“……Clouds are not spheres, mountains are not cones, coastlines are not circles, and bark is not smooth, nor does lightning travel in a straight line,…..”
Benoit Mandelbrot

Then how can we define all these? We can’t explain these using Euclidean geometry.

Fractal geometry is a new branch of mathematics which makes math more interesting than the usual scenario of math as a body of complicated formulas and concepts. It mixes mathematics with arts. Fractal geometry is the best existing mathematical description of many natural forms.

A fractal is a mathematical set that exhibits a repeating pattern displayed at every scale. It is also known by the names “expanding symmetry” or “evolving symmetry”. An abstract definition for fractals is that it is a set for which Hausdorff – Besicovitch dimension strictly exceeds the topological dimensions. Generally a fractal is defined as a rough or fragmented geometric shape that can be subdivided in parts, each of which is atleast approximately a reduced size copy of the whole.

Important properties of fractals are self similarity and non-integer dimension.

Self similarity

On magnifying them many times and after every step we can see the same shape, which is the characteristic of that particular fractal. Even if we zoom in, no new details appear, nothing changes and the same pattern repeats over and over.

For example,

If we look carefully at the branches of a tree, we can notice that every little branch-part of the bigger one, has the same shape as the whole.

Non-integer dimension

In Classical or Euclidean geometry we have points in zero dimension, lines in one dimension, squares in two dimensions, cubes in three dimensions. Likewise we have fractals in fractional dimension. Many natural phenomena are better described using a dimension between two whole numbers.

For example,

A straight line has a dimension of one, while a fractal curve will have a dimension between one and two.

Fractals are formed by the method of iterations.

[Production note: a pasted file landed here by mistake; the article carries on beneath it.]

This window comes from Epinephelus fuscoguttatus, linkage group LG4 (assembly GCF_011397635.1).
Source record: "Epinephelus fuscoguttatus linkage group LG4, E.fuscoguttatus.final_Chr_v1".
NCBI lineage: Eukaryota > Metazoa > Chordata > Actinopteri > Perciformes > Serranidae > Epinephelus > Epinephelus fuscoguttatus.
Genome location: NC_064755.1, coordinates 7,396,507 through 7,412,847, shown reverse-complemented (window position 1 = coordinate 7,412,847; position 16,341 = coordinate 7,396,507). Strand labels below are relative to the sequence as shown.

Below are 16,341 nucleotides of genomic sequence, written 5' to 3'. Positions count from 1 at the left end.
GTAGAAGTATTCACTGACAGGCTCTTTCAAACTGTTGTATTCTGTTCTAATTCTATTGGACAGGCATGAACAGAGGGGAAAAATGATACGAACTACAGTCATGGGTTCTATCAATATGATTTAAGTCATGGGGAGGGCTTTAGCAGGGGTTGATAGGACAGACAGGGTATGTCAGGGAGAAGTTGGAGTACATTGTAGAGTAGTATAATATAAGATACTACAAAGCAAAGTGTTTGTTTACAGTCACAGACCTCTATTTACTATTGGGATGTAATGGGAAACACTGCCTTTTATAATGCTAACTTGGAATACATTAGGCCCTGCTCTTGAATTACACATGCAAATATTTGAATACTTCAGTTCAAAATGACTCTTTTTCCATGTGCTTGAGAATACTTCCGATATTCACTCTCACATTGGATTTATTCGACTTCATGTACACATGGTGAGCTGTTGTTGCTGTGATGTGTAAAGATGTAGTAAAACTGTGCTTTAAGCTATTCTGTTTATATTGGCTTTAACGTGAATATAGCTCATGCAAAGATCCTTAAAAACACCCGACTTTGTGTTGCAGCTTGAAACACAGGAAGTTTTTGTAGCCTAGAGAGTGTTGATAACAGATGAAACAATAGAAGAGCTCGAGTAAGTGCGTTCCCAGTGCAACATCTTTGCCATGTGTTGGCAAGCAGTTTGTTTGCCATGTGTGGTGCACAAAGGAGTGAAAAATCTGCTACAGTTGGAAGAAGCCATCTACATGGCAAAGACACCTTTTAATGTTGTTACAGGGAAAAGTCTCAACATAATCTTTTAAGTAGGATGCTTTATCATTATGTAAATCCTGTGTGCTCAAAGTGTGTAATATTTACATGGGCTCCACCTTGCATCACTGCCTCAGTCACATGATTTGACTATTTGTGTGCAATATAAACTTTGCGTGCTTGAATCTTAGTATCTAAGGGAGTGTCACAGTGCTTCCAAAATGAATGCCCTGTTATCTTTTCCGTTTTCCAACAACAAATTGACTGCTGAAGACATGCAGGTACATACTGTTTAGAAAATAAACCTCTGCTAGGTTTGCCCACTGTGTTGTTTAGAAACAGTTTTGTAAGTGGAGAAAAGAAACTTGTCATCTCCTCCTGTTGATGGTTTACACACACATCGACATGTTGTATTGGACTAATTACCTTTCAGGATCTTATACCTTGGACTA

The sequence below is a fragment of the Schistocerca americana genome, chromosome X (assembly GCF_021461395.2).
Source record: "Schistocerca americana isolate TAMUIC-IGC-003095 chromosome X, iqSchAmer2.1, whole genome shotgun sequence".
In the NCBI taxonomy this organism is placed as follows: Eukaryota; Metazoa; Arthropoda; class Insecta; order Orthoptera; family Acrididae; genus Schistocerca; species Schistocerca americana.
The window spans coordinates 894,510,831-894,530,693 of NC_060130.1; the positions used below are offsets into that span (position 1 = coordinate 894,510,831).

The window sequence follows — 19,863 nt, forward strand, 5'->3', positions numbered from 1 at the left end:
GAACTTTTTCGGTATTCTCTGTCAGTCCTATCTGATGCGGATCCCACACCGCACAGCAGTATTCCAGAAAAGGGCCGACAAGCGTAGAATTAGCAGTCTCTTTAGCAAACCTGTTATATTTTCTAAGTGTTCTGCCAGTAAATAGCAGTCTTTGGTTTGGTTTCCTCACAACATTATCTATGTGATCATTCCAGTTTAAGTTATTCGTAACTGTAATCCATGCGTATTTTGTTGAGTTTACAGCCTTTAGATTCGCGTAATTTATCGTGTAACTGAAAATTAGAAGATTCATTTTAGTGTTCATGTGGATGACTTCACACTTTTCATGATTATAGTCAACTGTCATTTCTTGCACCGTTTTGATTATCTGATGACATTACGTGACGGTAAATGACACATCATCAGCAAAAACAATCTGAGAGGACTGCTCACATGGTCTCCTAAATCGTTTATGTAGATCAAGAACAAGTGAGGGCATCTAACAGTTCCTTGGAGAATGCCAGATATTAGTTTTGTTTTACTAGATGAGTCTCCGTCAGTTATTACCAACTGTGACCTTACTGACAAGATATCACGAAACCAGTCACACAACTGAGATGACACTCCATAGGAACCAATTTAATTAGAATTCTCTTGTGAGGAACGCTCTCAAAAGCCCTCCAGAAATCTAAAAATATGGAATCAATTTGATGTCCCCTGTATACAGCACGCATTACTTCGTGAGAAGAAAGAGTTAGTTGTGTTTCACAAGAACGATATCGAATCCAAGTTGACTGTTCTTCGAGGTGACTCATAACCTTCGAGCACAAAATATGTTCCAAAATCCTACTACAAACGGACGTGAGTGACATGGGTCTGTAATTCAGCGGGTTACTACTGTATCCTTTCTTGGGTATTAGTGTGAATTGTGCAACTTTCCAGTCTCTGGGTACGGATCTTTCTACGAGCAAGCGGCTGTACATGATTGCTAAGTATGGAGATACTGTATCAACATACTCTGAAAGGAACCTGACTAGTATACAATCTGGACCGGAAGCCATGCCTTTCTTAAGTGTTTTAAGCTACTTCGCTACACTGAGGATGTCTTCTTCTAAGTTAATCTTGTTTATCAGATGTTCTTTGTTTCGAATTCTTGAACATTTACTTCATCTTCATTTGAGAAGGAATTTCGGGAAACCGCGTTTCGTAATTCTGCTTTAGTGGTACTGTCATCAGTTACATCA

Fractals cannot be measured in traditional ways. Fractals as mathematical equations are ‘nowhere differentiable’.

Examples of Fractals

The well known cantor set is an example for geometric fractals. Another example is the Von koch curve. Mandelbrot set and Julia set are examples for mathematical fractals.

Natural Fractals

The world is full of chaotic patterns that are both surprising and complex. Fractal patterns are found throughout the natural world. The world seems to be in accordance with the laws that govern the creation of fractals. Natural fractals such as trees and ferns don’t keep repeating their patterns forever whereas the mathematical fractals such as Mandelbrot set repeats infinitely.

Application of Fractals

Fractals have applications in telecommunications, astronomy, art, and reproducing realistic images.

Fractals play an important role in crime investigation in the detection of shoe prints. If we get evidence of a part of shoe print from any crime scene, the entire shoe print pattern can be generated by fractals.

Fractals improved our precision in describing and classifying random or organic objects. Fractals have so much more depth than being just a piece of art. The discovery of fractals has allowed us to decrease the size of our cell phones every year. Without the discovery of fractals our technology, health etc would not be where it is today.

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